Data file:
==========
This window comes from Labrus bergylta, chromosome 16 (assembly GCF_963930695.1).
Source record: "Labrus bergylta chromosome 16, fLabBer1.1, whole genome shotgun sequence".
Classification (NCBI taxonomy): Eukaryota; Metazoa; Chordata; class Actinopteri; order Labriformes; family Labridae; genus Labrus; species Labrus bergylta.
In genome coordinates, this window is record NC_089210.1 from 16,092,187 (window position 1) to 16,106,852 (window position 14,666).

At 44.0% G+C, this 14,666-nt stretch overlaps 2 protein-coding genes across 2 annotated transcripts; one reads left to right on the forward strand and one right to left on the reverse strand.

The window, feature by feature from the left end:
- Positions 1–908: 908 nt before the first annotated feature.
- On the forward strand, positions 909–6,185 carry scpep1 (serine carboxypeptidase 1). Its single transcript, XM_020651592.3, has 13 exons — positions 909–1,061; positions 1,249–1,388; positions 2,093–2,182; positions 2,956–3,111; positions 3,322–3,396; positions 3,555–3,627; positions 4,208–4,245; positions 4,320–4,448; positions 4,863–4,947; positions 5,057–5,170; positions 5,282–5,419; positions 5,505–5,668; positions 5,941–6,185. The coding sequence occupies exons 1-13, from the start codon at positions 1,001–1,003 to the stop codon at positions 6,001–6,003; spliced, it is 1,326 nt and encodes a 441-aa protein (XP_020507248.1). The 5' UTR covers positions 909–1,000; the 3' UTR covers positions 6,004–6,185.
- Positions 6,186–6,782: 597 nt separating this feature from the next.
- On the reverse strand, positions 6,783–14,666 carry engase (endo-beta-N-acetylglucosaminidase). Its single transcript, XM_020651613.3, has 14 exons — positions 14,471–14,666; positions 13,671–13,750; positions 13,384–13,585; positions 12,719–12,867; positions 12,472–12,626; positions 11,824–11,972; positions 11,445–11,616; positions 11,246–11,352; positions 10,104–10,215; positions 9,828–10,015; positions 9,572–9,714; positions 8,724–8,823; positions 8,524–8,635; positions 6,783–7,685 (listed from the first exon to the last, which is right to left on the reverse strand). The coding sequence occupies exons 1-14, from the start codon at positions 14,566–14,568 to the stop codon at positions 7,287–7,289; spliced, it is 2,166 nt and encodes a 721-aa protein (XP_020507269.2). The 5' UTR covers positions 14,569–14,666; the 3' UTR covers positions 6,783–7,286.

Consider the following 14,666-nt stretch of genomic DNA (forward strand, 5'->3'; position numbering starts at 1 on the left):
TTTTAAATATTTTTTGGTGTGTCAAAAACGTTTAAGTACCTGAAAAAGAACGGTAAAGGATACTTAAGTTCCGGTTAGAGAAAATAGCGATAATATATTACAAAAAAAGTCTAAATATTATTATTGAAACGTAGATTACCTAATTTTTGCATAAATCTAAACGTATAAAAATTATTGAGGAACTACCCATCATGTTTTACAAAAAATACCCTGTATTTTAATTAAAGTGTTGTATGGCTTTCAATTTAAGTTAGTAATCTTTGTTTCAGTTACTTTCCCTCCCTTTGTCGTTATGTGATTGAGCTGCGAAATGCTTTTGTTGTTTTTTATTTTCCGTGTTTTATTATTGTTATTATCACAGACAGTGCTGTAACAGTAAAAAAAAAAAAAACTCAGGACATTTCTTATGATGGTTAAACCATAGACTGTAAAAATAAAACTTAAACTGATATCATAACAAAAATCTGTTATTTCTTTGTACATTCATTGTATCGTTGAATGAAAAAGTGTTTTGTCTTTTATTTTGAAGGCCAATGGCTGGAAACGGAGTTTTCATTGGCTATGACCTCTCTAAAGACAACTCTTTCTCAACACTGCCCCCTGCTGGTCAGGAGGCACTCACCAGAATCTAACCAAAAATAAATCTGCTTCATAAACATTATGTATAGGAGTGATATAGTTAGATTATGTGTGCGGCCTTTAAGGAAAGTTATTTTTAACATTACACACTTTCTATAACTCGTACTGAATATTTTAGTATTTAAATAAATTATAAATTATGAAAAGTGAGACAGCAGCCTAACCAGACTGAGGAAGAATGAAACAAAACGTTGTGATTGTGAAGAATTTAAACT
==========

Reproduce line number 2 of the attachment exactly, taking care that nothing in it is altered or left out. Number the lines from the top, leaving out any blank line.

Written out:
Source record: "Labrus bergylta chromosome 16, fLabBer1.1, whole genome shotgun sequence".